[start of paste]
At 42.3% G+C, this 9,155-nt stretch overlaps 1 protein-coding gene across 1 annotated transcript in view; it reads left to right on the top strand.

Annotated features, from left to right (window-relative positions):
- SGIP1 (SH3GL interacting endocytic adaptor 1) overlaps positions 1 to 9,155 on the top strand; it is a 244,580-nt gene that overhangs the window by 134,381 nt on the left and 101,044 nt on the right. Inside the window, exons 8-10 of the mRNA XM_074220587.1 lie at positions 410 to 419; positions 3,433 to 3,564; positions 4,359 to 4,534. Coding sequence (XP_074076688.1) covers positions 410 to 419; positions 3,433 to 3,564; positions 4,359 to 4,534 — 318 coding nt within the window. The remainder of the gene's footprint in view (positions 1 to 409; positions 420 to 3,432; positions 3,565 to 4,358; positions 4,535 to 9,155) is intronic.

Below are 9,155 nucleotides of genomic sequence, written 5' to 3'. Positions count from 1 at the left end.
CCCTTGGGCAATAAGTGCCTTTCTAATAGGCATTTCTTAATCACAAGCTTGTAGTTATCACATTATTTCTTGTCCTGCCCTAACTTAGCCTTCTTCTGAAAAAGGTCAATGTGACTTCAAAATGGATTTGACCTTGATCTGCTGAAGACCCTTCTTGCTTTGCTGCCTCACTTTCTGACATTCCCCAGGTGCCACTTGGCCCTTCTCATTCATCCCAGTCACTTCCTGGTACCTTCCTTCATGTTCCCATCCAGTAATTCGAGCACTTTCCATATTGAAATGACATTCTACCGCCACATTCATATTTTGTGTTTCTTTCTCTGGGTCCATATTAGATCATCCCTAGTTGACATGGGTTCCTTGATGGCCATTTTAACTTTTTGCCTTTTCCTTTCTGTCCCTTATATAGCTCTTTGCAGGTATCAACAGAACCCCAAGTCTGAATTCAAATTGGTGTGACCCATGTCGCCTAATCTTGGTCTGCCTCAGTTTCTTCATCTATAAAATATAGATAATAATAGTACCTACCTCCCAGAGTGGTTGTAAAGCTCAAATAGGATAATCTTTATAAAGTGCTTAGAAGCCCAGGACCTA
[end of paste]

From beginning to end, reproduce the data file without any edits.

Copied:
At 42.3% G+C, this 9,155-nt stretch overlaps 1 protein-coding gene across 1 annotated transcript in view; it reads left to right on the top strand.

Annotated features, from left to right (window-relative positions):
- SGIP1 (SH3GL interacting endocytic adaptor 1) overlaps positions 1 to 9,155 on the top strand; it is a 244,580-nt gene that overhangs the window by 134,381 nt on the left and 101,044 nt on the right. Inside the window, exons 8-10 of the mRNA XM_074220587.1 lie at positions 410 to 419; positions 3,433 to 3,564; positions 4,359 to 4,534. Coding sequence (XP_074076688.1) covers positions 410 to 419; positions 3,433 to 3,564; positions 4,359 to 4,534 — 318 coding nt within the window. The remainder of the gene's footprint in view (positions 1 to 409; positions 420 to 3,432; positions 3,565 to 4,358; positions 4,535 to 9,155) is intronic.

Below are 9,155 nucleotides of genomic sequence, written 5' to 3'. Positions count from 1 at the left end.
CCCTTGGGCAATAAGTGCCTTTCTAATAGGCATTTCTTAATCACAAGCTTGTAGTTATCACATTATTTCTTGTCCTGCCCTAACTTAGCCTTCTTCTGAAAAAGGTCAATGTGACTTCAAAATGGATTTGACCTTGATCTGCTGAAGACCCTTCTTGCTTTGCTGCCTCACTTTCTGACATTCCCCAGGTGCCACTTGGCCCTTCTCATTCATCCCAGTCACTTCCTGGTACCTTCCTTCATGTTCCCATCCAGTAATTCGAGCACTTTCCATATTGAAATGACATTCTACCGCCACATTCATATTTTGTGTTTCTTTCTCTGGGTCCATATTAGATCATCCCTAGTTGACATGGGTTCCTTGATGGCCATTTTAACTTTTTGCCTTTTCCTTTCTGTCCCTTATATAGCTCTTTGCAGGTATCAACAGAACCCCAAGTCTGAATTCAAATTGGTGTGACCCATGTCGCCTAATCTTGGTCTGCCTCAGTTTCTTCATCTATAAAATATAGATAATAATAGTACCTACCTCCCAGAGTGGTTGTAAAGCTCAAATAGGATAATCTTTATAAAGTGCTTAGAAGCCCAGGACCTA